The nursing shortage at LBJ Hospital is so severe that a 12 hour shift has become the norm. And if a nurse calls in sick and can’t relieve another whose already worked 12 hours, that nurse would have to work 24 hours.
Director of Nursing at LBJ Hospital, Simamao Tuatoo, said they can’t avoid overtime work because “we simply don’t have enough nurses.”
She said there’s no pool of local nurses to draw from and it’s been like this for the last few years.
The LBJ CEO Faumuina John Faumuina says they are ready to hire 20 registered nurses from the Philippines but are awaiting approval from the Governor and Lt Givernor for permission to bring them from the Philippines.
He believes this will address the nursing shortage and resolve the overtime issue.
Faumuina and Mrs Tuatoo were speaking at a hearing of House Health Committee to explain overtime payments for nurses.
Last month the hospital stopped paying time and a half for overtime of registered nurses as they were considered professional workers being paid salaries that are exempt from overtime. The hospital had switched to paying them the regular rate for overtime
This came after the registered nurses received salary increases.
Before that the RNs were paid time and a half for any hours over the standard 40 hours.
CEO Faumuina said after it was brought to his attention that nurses were unhappy with the new overtime pay, he suspended the exempted status of RNs and resumed paying them time and a half for overtime hours.
He said both the US Dept of Labor and Centers for Medicaid and Medicare Services contacted him to make sure the hospital was complying with their rules.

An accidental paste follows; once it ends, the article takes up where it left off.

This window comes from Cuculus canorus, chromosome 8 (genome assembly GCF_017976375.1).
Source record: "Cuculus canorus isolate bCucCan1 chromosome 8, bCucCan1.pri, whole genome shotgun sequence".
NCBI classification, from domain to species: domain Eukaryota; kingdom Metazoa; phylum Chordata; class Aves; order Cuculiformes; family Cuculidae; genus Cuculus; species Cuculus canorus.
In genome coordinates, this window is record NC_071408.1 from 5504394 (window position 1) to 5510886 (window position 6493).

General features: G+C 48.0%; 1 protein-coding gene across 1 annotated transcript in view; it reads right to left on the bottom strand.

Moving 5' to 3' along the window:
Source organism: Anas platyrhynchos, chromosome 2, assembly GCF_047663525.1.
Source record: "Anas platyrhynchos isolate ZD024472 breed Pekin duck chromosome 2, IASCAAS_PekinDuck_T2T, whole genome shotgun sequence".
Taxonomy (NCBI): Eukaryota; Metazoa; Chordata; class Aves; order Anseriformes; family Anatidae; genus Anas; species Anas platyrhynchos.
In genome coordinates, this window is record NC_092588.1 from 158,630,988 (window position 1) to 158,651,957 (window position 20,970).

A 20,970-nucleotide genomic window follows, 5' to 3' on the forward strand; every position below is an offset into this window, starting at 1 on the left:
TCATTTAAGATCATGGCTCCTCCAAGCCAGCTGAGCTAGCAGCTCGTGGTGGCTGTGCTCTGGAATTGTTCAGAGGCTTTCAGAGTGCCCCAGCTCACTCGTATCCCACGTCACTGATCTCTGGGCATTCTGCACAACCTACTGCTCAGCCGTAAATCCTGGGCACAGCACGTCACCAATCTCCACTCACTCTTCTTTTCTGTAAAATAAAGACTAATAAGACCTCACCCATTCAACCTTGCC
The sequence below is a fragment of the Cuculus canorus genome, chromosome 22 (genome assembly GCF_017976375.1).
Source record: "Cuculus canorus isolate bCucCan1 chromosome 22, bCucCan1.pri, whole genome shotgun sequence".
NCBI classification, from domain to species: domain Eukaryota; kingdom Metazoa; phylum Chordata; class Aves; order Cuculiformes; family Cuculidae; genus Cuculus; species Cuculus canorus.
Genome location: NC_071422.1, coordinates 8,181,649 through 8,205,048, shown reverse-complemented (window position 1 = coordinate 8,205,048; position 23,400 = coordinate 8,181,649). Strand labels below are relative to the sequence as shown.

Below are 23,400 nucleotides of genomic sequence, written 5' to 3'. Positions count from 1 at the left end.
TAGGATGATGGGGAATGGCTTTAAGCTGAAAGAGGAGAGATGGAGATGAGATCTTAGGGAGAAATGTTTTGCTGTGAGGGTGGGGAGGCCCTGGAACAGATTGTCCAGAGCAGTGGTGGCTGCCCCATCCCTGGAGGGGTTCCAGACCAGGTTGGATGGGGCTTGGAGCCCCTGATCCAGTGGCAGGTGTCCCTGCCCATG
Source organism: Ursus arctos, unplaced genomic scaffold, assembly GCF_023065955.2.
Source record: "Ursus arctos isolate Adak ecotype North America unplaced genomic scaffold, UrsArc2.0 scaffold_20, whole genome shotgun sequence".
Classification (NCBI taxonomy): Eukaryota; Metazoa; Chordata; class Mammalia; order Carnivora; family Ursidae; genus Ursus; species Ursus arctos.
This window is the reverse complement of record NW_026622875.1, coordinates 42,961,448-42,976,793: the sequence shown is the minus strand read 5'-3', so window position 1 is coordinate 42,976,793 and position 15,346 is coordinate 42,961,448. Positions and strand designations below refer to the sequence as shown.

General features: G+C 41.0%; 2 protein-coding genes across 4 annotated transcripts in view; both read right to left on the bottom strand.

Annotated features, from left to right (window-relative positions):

The CEO explained that one of the concerns is that if nurses work long hours it will affect the quality of service.
But he said both agencies have agreed with his decision to resume payment of overtime at time and a half for six months while a committee looks into ways to handle nursing staffing and work conditions going forward.
Faumuina said the hiring of 20 new nurses from the Philippines should resolve the nursing shortage and reduce the need for overtime. Nurses from the Philippines are US certified.
Nursing Director Tuatoo said the closing of borders is delaying the arrival of nurses from off island. “We have a severe shortage,” she said, “there’s nothing we can do because we don’t have a pool of nurses we can hire.”
Nurses in the wards work 12 hour shifts while those in the clinics work the regular 8 hours. However if a nurse calls in sick, they sometimes have to work 24 hours to cover the absent one.
The Nursing Director herself has had to do ward duty because of the shortage.
The Health Committee, chaired by Rep Andra Samoa welcomed the CEO’s decision to revert the overtime policy for RNs. But they urged that the hospital do more to support the nursing program at the American Samoa Community College.